Saturday, May 8, 2010

In Obama We Trust

Glenn Greenwald comments on the prevailing democratic liberal stance as we near Obama's nomination to replace John Paul Stevens on the Supreme Court: "Obama's choice [is] a good one by virtue of the fact that it's Obama choice."

This is a perfect summation of what remains the prevailing attitude regarding Obama. It was also the attitude toward Bill Clinton, welcomed by Party Liberals after Reagan and Bush 1. (I was excoriated by liberal friends for criticizing Clinton in the 90s. Friends were often enraged that I dare charge Clinton with doing some of the very things Bush and Reagan had.)

Glenn Greenwald points out, first, the obvious absurdity in this, second, the double standard of Democrats, and, third, the lack of thought, which is what should concern us the most — the sheer unwillingness to think that characterizes mainstream and conservative ideology in the US today.

That mainstream and right-wing (and plenty of the left) are devoured by a Cult of Personality shouldn't surprise us. The United States is today an Oligarchy with Cults of Personality at the core of a Religion of Obedience. Americans idolize actors, sports stars and select billionaires (currently a little out of favor with the Wall Street debacle). The growth in actors (Franken, Reagan, Schwarzenegger), sports stars (less common, but Bunning comes to mind), and billionaires (Bloomberg, Frist, Whitman, Fiorina) is a symptom of the relation between power, money and fame.

ll of this obliterates the need of voters, the public, to examine, reflect, think — which is precisely what is desired by those in power. We are expected to obey, and more than any other industrial democracy, we Americans do.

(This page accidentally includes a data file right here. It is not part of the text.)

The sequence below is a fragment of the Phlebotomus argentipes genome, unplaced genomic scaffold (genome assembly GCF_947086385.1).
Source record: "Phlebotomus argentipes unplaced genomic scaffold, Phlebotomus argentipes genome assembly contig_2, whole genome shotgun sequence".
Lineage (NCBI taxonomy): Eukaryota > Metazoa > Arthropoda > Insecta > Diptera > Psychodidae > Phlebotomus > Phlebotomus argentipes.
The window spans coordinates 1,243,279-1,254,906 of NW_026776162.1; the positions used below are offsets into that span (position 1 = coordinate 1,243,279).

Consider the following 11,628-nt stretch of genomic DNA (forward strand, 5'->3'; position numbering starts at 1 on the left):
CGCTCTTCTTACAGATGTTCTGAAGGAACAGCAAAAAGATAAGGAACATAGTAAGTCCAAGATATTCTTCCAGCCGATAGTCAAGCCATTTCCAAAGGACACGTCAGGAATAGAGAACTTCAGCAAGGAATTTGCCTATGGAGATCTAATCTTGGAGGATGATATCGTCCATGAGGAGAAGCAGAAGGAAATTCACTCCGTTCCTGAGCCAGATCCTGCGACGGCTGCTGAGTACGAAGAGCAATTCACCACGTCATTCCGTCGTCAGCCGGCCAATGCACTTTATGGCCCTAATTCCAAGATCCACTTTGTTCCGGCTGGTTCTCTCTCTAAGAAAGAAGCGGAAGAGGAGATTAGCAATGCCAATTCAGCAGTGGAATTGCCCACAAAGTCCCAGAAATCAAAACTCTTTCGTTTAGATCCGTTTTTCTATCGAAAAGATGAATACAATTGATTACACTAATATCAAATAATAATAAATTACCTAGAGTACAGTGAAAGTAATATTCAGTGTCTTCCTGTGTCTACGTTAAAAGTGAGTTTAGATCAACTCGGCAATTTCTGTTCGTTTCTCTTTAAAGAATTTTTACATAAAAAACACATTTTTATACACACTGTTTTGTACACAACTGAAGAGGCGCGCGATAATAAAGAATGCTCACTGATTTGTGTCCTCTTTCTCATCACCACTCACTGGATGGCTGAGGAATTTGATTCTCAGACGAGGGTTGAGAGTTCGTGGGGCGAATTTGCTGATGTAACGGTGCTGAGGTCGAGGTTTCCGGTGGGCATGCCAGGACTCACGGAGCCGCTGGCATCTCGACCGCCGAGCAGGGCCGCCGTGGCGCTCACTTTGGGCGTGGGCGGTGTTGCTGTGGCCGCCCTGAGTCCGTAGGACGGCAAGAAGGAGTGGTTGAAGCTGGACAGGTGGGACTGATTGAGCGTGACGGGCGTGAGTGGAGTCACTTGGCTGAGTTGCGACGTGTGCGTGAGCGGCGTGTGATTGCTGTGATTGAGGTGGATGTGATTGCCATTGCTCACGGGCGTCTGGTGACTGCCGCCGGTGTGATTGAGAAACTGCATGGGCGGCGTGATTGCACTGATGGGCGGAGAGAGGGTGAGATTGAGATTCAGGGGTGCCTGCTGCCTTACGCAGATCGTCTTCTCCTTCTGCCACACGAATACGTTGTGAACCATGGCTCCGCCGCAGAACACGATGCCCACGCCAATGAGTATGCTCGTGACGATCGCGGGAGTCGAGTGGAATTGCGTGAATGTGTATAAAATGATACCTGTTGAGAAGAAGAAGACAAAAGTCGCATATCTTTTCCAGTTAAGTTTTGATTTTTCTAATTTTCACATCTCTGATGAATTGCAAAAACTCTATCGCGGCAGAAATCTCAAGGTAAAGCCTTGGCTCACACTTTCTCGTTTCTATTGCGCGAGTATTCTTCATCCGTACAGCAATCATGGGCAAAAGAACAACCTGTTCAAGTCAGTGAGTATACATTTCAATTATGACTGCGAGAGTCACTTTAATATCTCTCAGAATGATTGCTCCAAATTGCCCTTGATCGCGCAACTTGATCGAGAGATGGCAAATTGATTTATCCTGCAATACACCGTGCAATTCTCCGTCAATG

This is further reflected in so-called institutions of higher learning, most notably Harvard, where we are expected to accept so and so's diktats for absolutely no other reason than the fact that he or she is at Harvard or Yale or Stanford. Conservatives are not upset so much by the mindless obedience to academic authority as they are to what they perceive (mistakenly) as the liberal leaning of that authority.

Edward Said captured this all beautifully with his essay on the countervailing role of the true intellectual (Chomsky, Baldwin, de Beauvoir, Galbraith, Malcolm X and, I will add, Greenwald) — Representations of the Intellectual.

Why is the problem so severe in the US (and to a lesser extent Britain)? The US is in an essentially defensive posture today. It has seen its peak, its best of times. Those benefiting from the best of times now seek primarily to defend against decline. It's an old story.

Tuesday, May 4, 2010

Economics by Analogy

Simon Johnson of MIT and The Baseline Scenario draws attention to recent claptrap from Larry Summers (who seems capable of little more):

“Most Observers” Do Not Agree With Larry Summers On Banking

By Simon Johnson

What is the basis for major policy decisions in the United States? Is it years of careful study, using the concentration of knowledge and expertise for which this country is known and respected around the world? Or is it some unfounded assertions, backed by no data at all?

At least in terms of the White House policy towards megabanks, it is currently “no discussion of data or facts, please”.

Speaking on the Lehrer NewsHour last week, Larry Summers said, with regard to the Brown-Kaufman SAFE banking act – which would restrict the size of our largest banks (putting them back to where they were a decade or so ago):

“Most observers who study this believe that to try to break banks up into a lot of little pieces would hurt our ability to serve large companies, and hurt the competitiveness of the United States.”